A patient, a burly black man in his 40s who works as a cook, is in the hospital wincing in pain from a staph infection on his leg. He has no health insurance and earns about $15,000 a year.
You would think that the Affordable Care Act (ACA), aka Obamacare, would help him. But no. He falls into Tennessee’s “Medicaid doughnut hole.”
It is but one of many limitations of the ACA being experienced by the working poor, who often are African-American or Hispanic and live in the South. These include people who make too much to go on Medicaid, but not enough to qualify for the new health insurance exchanges. The exchanges are for those who are uninsured or not covered by employers and whose income is at least 133 percent of the poverty level.
The doughnut hole was created when the Supreme Court gave states the right to decline Medicaid expansion for the uninsured under the ACA. Tennessee and 25 others, mostly Southern Republican states, decided not to expand Medicaid. Republican-led legislatures argued that Medicaid is an expensive and broken program: “Why expand it?” Correctly so — TennCare consumes nearly one-third of the state’s budget, and expanding it would add a $200 million burden to the state over 2014-2019, even with the federal help.
But by not expanding Medicaid, we also pay a heavy toll. The doughnut hole causes a gap in health coverage for a large population. Eight million poor people fall in the doughnut hole in America, 360,000 in Tennessee and some 37,000 in Shelby County.
Not expanding Medicaid primarily hurts two vulnerable populations: black people and women. Two-thirds of poor black people and two-thirds of poor single mothers in Tennessee who do not have insurance fall through the doughnut hole and have no financial support to purchase health insurance. Not expanding Medicaid also hurts rural Americans. Forty-one percent of poor Americans living in rural areas do not have health insurance, and 2.6 million of them could gain it through Medicaid expansion.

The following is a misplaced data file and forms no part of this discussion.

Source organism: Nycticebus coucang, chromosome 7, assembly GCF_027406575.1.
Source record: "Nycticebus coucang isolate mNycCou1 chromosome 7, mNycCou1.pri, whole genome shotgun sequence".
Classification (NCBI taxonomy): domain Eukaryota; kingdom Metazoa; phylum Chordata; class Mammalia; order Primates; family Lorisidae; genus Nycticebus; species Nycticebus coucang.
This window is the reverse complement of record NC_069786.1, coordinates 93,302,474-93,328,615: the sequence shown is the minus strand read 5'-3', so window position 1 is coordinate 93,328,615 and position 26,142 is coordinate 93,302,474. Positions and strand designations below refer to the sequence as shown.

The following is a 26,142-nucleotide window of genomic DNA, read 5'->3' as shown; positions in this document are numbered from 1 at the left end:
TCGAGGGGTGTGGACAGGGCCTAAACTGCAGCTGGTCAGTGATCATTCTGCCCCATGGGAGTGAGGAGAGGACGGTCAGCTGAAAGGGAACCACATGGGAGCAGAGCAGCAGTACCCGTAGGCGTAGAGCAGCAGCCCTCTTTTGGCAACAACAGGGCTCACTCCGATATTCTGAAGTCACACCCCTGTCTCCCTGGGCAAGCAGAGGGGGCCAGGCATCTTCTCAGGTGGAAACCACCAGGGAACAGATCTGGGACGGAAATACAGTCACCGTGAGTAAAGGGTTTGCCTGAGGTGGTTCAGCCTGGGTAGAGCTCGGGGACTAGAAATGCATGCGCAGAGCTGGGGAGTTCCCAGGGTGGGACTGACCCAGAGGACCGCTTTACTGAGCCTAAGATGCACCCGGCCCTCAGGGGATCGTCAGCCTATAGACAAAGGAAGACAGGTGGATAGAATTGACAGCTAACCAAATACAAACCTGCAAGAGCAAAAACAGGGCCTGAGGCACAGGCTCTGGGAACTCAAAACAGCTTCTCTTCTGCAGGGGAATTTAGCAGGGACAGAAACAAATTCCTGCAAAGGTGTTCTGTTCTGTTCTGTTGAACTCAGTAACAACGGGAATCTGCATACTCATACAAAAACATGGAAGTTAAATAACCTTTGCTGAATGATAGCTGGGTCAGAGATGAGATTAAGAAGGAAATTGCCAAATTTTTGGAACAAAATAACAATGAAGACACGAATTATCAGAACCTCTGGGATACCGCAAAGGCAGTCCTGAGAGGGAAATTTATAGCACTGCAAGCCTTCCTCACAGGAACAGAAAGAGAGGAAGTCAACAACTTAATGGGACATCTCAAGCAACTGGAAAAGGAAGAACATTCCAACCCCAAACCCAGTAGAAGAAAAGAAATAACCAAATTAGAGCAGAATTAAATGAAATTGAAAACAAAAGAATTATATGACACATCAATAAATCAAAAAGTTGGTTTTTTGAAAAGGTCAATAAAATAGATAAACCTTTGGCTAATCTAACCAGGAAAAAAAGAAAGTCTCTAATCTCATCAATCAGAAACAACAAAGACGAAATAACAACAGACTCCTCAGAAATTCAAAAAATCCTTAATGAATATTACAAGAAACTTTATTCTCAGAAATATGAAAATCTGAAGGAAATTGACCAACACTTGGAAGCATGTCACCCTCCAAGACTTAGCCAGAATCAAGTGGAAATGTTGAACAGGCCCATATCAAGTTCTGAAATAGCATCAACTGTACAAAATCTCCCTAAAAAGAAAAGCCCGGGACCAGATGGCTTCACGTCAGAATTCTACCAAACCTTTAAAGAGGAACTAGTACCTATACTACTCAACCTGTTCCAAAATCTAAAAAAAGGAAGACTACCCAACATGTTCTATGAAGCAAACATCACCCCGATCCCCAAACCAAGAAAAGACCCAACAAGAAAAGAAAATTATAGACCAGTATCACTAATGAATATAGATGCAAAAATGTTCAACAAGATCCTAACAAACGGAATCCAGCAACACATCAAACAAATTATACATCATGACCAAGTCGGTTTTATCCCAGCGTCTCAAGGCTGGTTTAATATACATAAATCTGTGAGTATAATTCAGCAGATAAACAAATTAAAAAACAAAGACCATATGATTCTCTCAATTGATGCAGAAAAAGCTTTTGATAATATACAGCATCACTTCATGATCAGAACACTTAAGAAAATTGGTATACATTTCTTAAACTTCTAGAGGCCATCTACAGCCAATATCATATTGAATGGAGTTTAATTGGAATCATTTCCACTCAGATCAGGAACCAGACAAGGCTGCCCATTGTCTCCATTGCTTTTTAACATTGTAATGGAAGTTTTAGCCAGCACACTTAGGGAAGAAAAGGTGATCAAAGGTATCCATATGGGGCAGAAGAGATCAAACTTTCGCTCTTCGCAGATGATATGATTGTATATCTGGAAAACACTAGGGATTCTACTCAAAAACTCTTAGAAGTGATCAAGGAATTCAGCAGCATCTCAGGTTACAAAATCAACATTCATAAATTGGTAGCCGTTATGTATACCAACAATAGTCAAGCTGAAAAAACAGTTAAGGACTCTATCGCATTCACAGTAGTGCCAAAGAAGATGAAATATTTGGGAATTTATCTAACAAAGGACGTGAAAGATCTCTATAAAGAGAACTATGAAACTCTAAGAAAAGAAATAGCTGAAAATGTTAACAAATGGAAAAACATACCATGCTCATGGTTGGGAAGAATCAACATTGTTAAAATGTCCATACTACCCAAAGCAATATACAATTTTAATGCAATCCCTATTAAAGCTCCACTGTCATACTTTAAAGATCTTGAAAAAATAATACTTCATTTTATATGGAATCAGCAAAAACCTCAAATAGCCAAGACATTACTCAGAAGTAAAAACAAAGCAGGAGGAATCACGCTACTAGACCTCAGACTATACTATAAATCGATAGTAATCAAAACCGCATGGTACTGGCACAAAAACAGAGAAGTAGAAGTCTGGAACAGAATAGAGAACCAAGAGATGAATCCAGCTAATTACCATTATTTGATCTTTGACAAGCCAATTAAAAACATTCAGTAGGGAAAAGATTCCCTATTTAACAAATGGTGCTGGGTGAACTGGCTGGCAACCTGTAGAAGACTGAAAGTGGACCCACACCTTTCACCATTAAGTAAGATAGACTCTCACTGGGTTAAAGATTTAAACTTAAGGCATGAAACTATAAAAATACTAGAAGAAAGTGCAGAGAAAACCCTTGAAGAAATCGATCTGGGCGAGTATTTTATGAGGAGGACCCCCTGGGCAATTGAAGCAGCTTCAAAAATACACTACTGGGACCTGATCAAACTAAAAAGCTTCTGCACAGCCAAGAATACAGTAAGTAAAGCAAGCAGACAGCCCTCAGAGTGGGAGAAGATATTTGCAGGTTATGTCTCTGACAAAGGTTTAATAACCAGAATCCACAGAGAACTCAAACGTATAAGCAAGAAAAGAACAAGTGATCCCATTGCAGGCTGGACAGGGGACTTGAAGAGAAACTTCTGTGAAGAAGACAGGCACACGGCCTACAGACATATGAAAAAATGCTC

Arkansas, our neighboring state with similar political views and with a Republican legislature, has found a way out of the doughnut hole. The Obama administration has approved the use of federal Medicaid expansion money for the purchase of private insurance from the exchanges for Arkansas residents who fall in that state’s doughnut hole. If Tennessee had a similar program, it would cover my patient, who fits the criteria — age 19 to 64 with an income up to 133 percent of the poverty level ($15,280 for an individual).
Many insiders in Tennessee politics tell me that Gov. Bill Haslam, who is more of a businessman than an ideologue, favors some form of Medicaid expansion because it will help the state’s economy.
My uninsured patient is a case in point. He got his leg infection treated with intravenous antibiotics, leaving the hospital with a unpaid bill of more than $30,000. The Tennessee Hospital Association estimates that without some type of Medicaid expansion, Tennessee will feel $13.3 billion in recessionary impact to the state’s economy with potential loss of 90,000 jobs and loss of $6.4 billion in federal dollars.
I have a bit of a selfish perspective on the Medicaid expansion. If we fail to take these federal dollars, which come from our federal taxes, then our tax dollars will go to help the Medicaid expansion in California or Massachusetts and not to those who need it in our state.
The ACA, like any large piece of legislation, has its successes (preventive services and competition in exchanges) and its limitations (the doughnut hole and burden on the state). It is undoubtedly far from being an ideal piece of legislation, but if the governor and the state legislature choose the Arkansas “private option,” it can help thousands of poor in our state from falling through the doughnut hole, and help the state’s economy.
Source : Commerical Appeal